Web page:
Mom now lives an hour and half away.  This lunchtime meeting is more challenging so, of course, phone calls need to be made.  But after last week’s visit, I’ve been a little reluctant to call Mom.  Everyone else seemed to have a good report after being with her, but my encounter was less than “good”.  I decided to give her a little more time to adjust…maybe a lot of time.

However, these are the new developments this week:

Adjustment #1:  my sister stopped in to see Mom yesterday, but Mom wasn’t in her apartment.  After checking at the front desk, Sis discovered that Mom went with a bus group to a local restaurant for lunch.  When they got back, Mom went to play bingo with some of the gals.   My sister found her in the Rec Room, smiling and having a good time.  Wow.  Bingo.

Adjustment #2:  Mom called me this morning.  She needs some more pants.  She told me the colors and size to buy.  I know that call sounds trivial, but this was a “normal” kind of phone call from Mom.  She sounded good.  She sounded like Mom.  It was a short call: This. This.  And This.

But I’ll take it.

‘Ok, Mom,   yes…yes…  how about you…   yes…  I’ll get them for you…  ok, I love you, bye-bye’.

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She Wasn’t Perfect, But I Want My Mother Back

I saw my Mom today.  She has been in the assisted living apartment for about 2 and half weeks.  This is the first time I’ve visited her.  We have put 1800 miles on the car since I saw her last.  Our youngest daughter went off for her final semester of college 650 miles south of our home.   After we got her situated (on the 4th floor!!), we took another few days to ourselves, cargo van and all.

Two and half weeks seems like a long time.

I had high expectations.  After a rough start to last week (details I won’t go into), Mom seem to settle, and  my “boots on the ground” sister was giving positive reports.  ‘Mom wants decorative pillows for her bed’.  ‘Mom wants pictures for her walls’.  ‘Mom would like a full-length mirror’.

All good signs of “nesting”?

I took her picture frames with me.  A box-full of family photos.   I thought she would be excited to have faces to put with stories as nurses and techs walk in and out of her apartment.  She seemed pretty ambivalent.

About me.  About the pictures.  About everything.  Sigh

Resigned.

That is how I would describe my mother.  Not nesting.  Not settling in.  Not happy.

Just resigned.

I ate lunch with her — offered to take her out, but she opted to eat in the dining room.   She only said the necessary words at lunch — ordered her dinner; answered direct questions.  I attempted to make small talk with her and “her silly friends” as she had described them earlier.  seriously??

We then went to a few stores, looking for a door “ornament” for outside her apartment.  She also bought a hammer, screwdriver, pliers, and nails.  Oops.  I might hear about that from my siblings.  But what was I suppose to do?  I couldn’t hardly grab them out of her hands.   ‘Mom, what do you need pliers for?’  ‘I don’t know, but I may need them’.   She has always been a do-it-yourself kind of woman.  But pliers?  screwdriver?   Oh well…..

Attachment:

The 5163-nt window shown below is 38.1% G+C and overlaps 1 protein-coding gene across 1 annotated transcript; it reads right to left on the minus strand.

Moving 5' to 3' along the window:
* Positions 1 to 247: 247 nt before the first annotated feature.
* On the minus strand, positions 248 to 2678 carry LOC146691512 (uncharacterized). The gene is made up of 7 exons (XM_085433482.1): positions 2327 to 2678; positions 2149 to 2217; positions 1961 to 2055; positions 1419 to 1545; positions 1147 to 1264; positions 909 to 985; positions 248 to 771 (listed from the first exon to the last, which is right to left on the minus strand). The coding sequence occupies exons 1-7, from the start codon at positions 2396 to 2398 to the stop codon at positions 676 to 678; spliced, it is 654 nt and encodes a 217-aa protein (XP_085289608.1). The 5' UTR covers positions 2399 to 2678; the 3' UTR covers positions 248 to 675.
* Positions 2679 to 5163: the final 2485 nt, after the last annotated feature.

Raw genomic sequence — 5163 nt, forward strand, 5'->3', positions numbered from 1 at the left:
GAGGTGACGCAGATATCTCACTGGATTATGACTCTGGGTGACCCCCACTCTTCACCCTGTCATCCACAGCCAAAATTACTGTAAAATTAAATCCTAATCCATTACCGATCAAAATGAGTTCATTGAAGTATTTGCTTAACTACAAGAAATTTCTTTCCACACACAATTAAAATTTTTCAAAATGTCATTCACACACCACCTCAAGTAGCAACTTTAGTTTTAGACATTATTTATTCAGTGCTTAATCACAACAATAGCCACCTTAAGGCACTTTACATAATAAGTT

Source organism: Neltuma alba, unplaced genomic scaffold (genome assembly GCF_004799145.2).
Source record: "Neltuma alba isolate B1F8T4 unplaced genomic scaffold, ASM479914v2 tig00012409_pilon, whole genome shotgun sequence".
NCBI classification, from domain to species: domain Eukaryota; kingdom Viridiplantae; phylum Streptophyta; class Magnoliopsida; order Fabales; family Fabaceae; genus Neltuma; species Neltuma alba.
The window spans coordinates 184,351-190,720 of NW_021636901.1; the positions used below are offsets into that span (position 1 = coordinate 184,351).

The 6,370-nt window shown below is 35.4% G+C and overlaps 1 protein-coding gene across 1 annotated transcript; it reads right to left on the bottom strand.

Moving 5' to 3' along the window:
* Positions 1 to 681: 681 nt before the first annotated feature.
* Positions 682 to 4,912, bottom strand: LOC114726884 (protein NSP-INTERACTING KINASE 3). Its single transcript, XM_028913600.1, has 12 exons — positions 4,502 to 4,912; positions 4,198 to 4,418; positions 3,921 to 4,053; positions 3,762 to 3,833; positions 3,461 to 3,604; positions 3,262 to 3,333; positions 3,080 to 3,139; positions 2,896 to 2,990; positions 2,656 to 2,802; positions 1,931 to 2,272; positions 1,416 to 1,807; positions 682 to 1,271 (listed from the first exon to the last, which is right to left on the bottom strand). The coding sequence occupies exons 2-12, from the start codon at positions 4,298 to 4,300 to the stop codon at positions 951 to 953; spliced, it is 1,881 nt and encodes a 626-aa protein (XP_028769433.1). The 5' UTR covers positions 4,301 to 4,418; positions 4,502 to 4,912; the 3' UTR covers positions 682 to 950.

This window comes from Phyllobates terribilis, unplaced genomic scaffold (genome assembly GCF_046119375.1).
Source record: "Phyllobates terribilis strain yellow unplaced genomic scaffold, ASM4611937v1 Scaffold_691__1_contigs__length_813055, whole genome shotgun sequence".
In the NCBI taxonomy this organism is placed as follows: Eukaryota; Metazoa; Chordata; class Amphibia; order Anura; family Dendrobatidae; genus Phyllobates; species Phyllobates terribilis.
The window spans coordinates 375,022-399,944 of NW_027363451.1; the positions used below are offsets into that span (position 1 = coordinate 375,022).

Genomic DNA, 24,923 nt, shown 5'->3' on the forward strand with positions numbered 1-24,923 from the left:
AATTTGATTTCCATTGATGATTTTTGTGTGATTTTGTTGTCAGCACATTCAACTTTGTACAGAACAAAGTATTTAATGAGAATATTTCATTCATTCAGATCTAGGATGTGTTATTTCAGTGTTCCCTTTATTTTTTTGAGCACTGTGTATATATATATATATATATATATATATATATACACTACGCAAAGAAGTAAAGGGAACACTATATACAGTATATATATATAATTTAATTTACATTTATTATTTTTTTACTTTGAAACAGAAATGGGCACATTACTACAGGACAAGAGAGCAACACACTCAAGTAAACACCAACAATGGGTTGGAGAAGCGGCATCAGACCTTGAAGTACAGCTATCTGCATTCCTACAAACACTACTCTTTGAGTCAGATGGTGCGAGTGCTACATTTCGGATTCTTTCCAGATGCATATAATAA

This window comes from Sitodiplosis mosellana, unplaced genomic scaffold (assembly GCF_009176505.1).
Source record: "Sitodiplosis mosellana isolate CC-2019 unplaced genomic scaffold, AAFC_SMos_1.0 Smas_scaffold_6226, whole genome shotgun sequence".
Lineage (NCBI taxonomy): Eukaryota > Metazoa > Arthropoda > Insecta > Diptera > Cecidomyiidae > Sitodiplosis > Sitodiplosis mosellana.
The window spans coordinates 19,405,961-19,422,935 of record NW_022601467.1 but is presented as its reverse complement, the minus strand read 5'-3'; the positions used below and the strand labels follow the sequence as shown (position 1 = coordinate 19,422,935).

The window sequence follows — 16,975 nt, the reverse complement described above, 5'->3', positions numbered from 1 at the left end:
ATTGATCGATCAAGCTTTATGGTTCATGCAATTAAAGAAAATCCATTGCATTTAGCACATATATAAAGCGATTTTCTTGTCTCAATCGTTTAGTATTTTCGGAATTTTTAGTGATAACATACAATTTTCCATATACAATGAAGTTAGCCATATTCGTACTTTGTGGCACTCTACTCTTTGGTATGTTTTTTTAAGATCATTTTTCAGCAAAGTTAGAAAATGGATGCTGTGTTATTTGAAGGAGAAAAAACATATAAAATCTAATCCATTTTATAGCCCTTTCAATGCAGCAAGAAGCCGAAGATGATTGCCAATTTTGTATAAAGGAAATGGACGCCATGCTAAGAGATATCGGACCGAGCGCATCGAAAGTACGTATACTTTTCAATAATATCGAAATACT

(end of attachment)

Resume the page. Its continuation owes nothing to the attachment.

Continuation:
We got back to her apartment in time to catch a few minutes of the live entertainment for the afternoon.  A man in his early 60s, playing the piano and crooning some tunes.  He was okay, but after 20 minutes, Mom looked at me and said, ‘let’s go’.   Crept in 30 minutes late and left 10 minutes early.  Not a great impression on her fellow residents.  But again, oh well…

I took my leave at that point.  I didn’t see any point in going back up to her apartment.  I hugged her and said, ‘I love you, Mom’.  I got a hug and an I love you back, but as I got in my car and drove away, I was a mess.

Who was that woman?  That was not my mother.  And that makes me very sad.

Is she mad?  Depressed?  Angry?  Grieving?

I do believe those are the same questions I asked a few weeks back.  I just don’t know.

But I do know, the woman I spent the day with is not the mother I know.    The mother, if truth be told, who use to drive me crazy on many levels.   Aren’t all mother/daughter relationships layered and complex??

It’s not even been 3 weeks; it’s still very early.  It will take time.

This disease is so complicated.

I have cried all afternoon.  I am grieving.  I want my mother back.

Breathe in.  Breathe out.  Pray.

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Very Inspiring Blogger Award Nomination — Paying It Forward

I was surprised this morning by a comment on my blog.  frangipani nominated me for an award, the Very Inspiring Blogger Award.   What a nice surprise first thing in the morning!

Seriously, finding a community of caregivers that post about their experiences with their aging parents is encouraging.  No two dementia patients are alike.  Our journeys are all so different — yet the same.  I glean inspiration and strength from their posts.  Thank you for sharing.

You can read about frangipani’s experience with caring for her Mom at:  Reflections on Dementia, Caregiving and Life in General.   I enjoy her writing and insight into dementia.  Even though she lives in Singapore, on the other side of my world, and our cultures vary dramatically, we share a common bond — our mothers are slowly leaving us through disease.

I want to thank her for reading, commenting and nominating my blog.

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This is an award that we pay forward — honoring the bloggers whom we follow and who inspire us. Here are the rules:

Thank and link to the amazing person who nominated you.
List the rules and display the award.
Share seven facts about yourself.
Nominate 15 other amazing blogs and comment on their posts to let them know they have been nominated.
Proudly display the award logo on your blog and follow the blogger who nominated you.

I am now suppose to share 7 facts about myself…

1.  I live in the USA

2.  I live in a rural town where a large Amish community resides.  Horse and buggies and bicycles are their mode of transportation.

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3.  We have not always lived in the country.  Seven years ago, my husband made a career change.  After 35 years as a Certified Public Accountant, he decided to become a farmer.  So much of my writing (My Days Well-Lived) has been inspired by that move.